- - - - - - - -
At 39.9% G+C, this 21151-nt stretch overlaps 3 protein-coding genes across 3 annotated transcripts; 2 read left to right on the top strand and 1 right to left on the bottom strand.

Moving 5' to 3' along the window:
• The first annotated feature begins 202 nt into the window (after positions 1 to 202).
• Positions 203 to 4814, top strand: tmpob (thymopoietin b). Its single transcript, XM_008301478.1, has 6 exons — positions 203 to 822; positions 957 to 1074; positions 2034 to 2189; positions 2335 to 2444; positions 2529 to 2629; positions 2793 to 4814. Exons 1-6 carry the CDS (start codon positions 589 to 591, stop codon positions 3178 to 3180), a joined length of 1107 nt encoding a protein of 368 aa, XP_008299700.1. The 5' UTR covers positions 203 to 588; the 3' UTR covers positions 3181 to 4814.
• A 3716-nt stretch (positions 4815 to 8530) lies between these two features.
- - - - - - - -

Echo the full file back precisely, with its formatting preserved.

At 39.9% G+C, this 21151-nt stretch overlaps 3 protein-coding genes across 3 annotated transcripts; 2 read left to right on the top strand and 1 right to left on the bottom strand.

Moving 5' to 3' along the window:
• The first annotated feature begins 202 nt into the window (after positions 1 to 202).
• Positions 203 to 4814, top strand: tmpob (thymopoietin b). Its single transcript, XM_008301478.1, has 6 exons — positions 203 to 822; positions 957 to 1074; positions 2034 to 2189; positions 2335 to 2444; positions 2529 to 2629; positions 2793 to 4814. Exons 1-6 carry the CDS (start codon positions 589 to 591, stop codon positions 3178 to 3180), a joined length of 1107 nt encoding a protein of 368 aa, XP_008299700.1. The 5' UTR covers positions 203 to 588; the 3' UTR covers positions 3181 to 4814.
• A 3716-nt stretch (positions 4815 to 8530) lies between these two features.